The South African civil society response to the recently tabled Protection of Constitutional Democracy against Terrorist and Related Activities Bill (2004), known initially as the Anti-Terrorism Bill (ATB), raises a number of critical questions around the effectiveness of public participation in resisting a controversial bill appearing before parliament for consideration. The outcomes of this particular process have implications for how civil society may respond to similarly proposed legislation in future.
This paper attempts to analyse the nature and context of the public’s engagement with the ATB, by firstly tracing very briefly, its history, and then examining the levels of resistance to the bill, and the interesting civil society dynamics that emerged from the various national alliances that were formed in an effort to respond to the bill. We will argue that this process was somewhat unprecedented in the post 1994 period, particularly within the context of broader civil society participation in the formation of government policy on an issue of such critical national significance. It was unprecedented because never before has there been such a concerted effort by civil society to reform or reject a particular piece of legislation.
Moreover, this paper will attempt to understand the reasons that people participated in particular ways, honing in on their differences and similarities. In particular we will argue that participation in this process can be broadly divided into two distinct categories. One being primarily faith based, i.e. the Muslim community and the second, a loose coalition of journalists, unionists, NGOs and activists. This distinction does not reflect the view that there was no confluence of engagement between these groupings, rather that submissions on the bill were generally made along specific group interests. The paper will also look broadly at the effectiveness of their participation as an exercise in advancing democracy and civil liberties, as well as the specific group interests alluded to earlier.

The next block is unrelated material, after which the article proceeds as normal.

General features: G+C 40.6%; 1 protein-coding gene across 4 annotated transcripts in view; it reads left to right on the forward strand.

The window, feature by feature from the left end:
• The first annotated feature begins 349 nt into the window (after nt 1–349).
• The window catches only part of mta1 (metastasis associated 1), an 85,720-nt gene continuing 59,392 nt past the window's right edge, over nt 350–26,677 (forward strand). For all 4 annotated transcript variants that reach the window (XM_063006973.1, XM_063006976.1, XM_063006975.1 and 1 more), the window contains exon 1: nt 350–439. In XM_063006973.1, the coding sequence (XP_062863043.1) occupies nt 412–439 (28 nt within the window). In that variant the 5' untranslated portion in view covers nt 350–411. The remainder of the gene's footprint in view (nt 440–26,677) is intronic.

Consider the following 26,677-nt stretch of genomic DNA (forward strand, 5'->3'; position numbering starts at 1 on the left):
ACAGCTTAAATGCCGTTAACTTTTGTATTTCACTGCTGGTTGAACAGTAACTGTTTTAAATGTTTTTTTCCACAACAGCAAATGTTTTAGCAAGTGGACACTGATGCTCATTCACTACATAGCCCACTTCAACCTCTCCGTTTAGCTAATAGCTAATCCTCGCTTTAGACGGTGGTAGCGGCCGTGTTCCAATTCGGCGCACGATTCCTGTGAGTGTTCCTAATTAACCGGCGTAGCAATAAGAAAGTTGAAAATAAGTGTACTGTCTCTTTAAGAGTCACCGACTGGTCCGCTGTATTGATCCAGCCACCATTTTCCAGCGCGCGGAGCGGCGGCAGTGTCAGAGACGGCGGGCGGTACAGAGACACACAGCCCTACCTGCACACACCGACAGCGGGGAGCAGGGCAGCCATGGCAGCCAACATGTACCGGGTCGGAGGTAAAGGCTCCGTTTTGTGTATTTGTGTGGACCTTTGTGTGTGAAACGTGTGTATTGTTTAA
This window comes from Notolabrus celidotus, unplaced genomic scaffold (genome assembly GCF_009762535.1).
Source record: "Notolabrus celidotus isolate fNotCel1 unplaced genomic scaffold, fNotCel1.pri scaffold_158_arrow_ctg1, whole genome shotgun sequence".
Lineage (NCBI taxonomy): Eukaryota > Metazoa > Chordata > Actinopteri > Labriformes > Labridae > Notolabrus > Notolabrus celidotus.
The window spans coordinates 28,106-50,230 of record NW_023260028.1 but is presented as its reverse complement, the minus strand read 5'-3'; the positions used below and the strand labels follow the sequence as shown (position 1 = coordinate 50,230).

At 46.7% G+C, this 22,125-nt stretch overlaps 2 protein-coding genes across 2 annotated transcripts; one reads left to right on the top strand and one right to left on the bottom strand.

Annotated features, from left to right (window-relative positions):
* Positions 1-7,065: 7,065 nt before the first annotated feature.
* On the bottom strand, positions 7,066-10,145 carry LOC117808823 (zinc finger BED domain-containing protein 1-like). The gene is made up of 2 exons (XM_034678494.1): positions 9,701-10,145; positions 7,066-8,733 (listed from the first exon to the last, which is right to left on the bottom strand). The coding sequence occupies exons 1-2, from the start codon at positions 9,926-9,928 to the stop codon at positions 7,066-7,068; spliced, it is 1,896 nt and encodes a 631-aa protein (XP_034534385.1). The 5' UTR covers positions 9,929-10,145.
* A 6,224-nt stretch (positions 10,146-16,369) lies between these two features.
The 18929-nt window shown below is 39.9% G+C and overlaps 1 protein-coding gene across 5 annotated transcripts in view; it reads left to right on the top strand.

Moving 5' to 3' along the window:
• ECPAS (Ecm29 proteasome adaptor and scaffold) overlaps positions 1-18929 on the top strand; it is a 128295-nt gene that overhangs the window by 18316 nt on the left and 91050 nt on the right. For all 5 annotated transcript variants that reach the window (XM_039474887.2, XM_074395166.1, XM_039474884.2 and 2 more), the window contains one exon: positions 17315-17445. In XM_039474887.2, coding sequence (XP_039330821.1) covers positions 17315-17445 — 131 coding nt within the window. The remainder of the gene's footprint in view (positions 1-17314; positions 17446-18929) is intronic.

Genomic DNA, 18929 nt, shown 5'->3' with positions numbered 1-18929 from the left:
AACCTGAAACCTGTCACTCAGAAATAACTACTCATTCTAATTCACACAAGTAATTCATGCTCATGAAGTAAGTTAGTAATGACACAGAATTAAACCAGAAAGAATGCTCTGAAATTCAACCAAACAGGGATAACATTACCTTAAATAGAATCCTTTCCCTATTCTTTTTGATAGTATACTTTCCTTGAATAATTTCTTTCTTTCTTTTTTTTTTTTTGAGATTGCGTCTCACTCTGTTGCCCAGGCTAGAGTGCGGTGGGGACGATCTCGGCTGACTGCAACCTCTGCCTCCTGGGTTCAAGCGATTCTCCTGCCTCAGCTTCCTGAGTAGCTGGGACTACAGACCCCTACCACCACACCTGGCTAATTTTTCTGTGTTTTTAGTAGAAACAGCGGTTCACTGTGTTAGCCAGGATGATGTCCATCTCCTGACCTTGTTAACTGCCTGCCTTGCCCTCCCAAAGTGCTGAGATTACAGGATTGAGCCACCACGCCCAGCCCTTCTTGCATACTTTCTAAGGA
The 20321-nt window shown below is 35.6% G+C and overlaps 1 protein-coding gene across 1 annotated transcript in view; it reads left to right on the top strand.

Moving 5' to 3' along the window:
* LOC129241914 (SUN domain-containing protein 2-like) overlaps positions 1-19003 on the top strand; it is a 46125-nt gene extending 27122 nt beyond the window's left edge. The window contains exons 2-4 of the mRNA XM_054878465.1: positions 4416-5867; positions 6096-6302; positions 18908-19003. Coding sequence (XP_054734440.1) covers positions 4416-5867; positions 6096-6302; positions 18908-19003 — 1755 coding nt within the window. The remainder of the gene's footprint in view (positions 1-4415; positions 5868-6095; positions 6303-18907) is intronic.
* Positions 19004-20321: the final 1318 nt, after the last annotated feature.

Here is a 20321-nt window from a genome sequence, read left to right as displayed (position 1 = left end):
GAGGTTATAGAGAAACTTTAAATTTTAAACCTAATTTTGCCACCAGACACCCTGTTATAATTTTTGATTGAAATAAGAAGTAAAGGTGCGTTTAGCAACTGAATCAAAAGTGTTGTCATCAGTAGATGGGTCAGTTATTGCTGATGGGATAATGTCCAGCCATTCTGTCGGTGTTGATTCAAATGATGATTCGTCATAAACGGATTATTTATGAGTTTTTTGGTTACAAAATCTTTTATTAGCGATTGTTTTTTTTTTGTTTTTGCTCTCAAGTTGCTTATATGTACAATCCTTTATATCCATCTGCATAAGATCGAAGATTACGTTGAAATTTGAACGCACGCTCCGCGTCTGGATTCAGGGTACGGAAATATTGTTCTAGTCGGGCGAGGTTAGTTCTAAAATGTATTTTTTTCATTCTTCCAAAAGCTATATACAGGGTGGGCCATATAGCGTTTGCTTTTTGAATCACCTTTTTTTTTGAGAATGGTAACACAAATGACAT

It could be argued that the attacks on the United States on September 11, 2001 served as a catalyst for many countries, particularly the US and the United Kingdom, and South Africa at a later stage, to consider introducing additional legislation to deal with terrorism. In the case of SA, the government’s argument that the then ATB would bring our country in line with similar international legislation was met with public anger and discontent from time of the introduction of the draft bill in 2002. The resistance stemmed primarily from the fact that draconian powers would be given to our law enforcement agencies to investigate and deal with acts of terror. This in itself recalls the dark days of apartheid where state repression in South Africa resulted in liberation movements being labelled as terrorist groups, and being persecuted through the various organs of the state. The vague description of ‘terrorism’ further fanned fears that the ATB would seriously impact on civil liberties such as the freedom of association, expression, assembly and demonstration.
Given also the experiences of the Muslim and other minority communities in the US, in the wake of such legislation being introduced, illustrated the dangers of these laws being effected and the South African public was understandably nervous about having its own civil liberties curtailed yet again, after years of such treatment under apartheid.
These incidences in the US and elsewhere clearly provided sufficient motivation for those groups feeling potentially most affected, to act. As a result, South African Muslims, together with a range of other interest groups such as COSATU, one of the country’s largest labour union federations, were propelled to undertake a sustained campaign to challenge and engage the government on this bill. What followed was arguably a rare and intriguing partnership forged between faith-based and other non-governmental interest groups, to tackle an issue, which would inevitably affect them and their activities.